"restore common sense and tackle the misuse of the rights contained in the Convention".
A vague intention at best. The Conservatives did publish a short strategy paper last year which showed some of the key ideas voiced. However, the promise to publish a full draft bill before the election was not realised and we are still waiting to see what the full plan actually is.
What will this mean for rights in the UK in practice?
The government plan to replace the Human Rights Act with a UK Bill of Rights will mean that the European Court of Human Rights will no longer be able to overrule judgements made in British courts to secure proper interpretation of the European Convention on Human Rights. The UK Supreme Court will become supreme. However, this could cause great upheaval for the UK and even cause a constitutional crisis as it would mean the UK is in breach of the Good Friday agreement with Northern Ireland as it affects freedoms and human rights protections.
However, it is anticipated that although the ECHR will not be able to force UK courts to effect change, those who have had their rights under the European convention on Human rights will still be able to bring their case before the Strasbourg court. A highly complicated system indeed.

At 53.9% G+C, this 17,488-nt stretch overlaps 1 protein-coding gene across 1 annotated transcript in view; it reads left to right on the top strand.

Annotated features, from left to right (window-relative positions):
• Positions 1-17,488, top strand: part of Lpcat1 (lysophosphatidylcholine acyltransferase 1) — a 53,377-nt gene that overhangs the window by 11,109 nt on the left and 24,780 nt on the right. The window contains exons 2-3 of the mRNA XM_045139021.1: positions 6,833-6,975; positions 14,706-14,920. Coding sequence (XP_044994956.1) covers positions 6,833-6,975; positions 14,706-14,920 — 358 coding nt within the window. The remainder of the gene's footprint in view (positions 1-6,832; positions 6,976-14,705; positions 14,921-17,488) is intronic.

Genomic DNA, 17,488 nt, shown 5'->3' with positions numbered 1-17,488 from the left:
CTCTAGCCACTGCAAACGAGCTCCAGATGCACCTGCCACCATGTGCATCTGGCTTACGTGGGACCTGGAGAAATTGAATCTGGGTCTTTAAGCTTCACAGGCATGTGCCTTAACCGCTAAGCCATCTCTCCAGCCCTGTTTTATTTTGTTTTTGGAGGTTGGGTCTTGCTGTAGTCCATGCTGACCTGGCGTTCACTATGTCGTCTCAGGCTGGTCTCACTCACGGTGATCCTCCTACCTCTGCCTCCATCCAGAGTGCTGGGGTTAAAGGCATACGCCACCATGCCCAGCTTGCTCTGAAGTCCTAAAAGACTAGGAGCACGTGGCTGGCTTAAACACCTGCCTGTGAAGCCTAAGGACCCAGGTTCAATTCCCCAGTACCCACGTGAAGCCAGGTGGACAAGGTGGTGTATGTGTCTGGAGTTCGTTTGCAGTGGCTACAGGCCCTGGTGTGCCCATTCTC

Although the new Bill of Rights may contain some of the same rights and freedoms, it is anticipated that certain rights will be limited and could be overturned in particular the right to privacy or family life.
How will this affect Scotland?
The proposals have created a very complicated and tense situation between Scotland and Westminster. Although the Human Rights Act is a matter reserved to the UK, human rights issues are a devolved matter. Furthermore, under devolution legislation any legislation passed by the Scottish parliament and decisions of Scottish ministers must be compliant with the European convention and the 1998 Human Rights Act.
As if that wasn't enough, the Scottish Parliament have made clear that they will not give legislative consent to Westminster to scrap the Human Rights Act. Social justice secretary, Alex Neil, said:
"The Scottish government's position is that implementation of the Conservative government's proposals would require legislative consent and that this parliament should make clear that such consent will not be given."
Scotland can refuse to consent to the legislation using a Sewel motion.
At present it is difficult to say what will happen to Scotland if the proposals go ahead. It may be possible to exclude Scotland from the repeal of the Act, meaning it would still be in effect in Scotland. Or, Scotland could make legislation providing human rights protections for devolved areas. On the other hand, Scotland's only Conservative MP claims that the new legislation replaces previous legislation and thus it would simply apply to Scotland regardless. Either way, it seems this could be the first of many issues to cause difficulty for the newly elected government.
Guide to Human Rights in the UK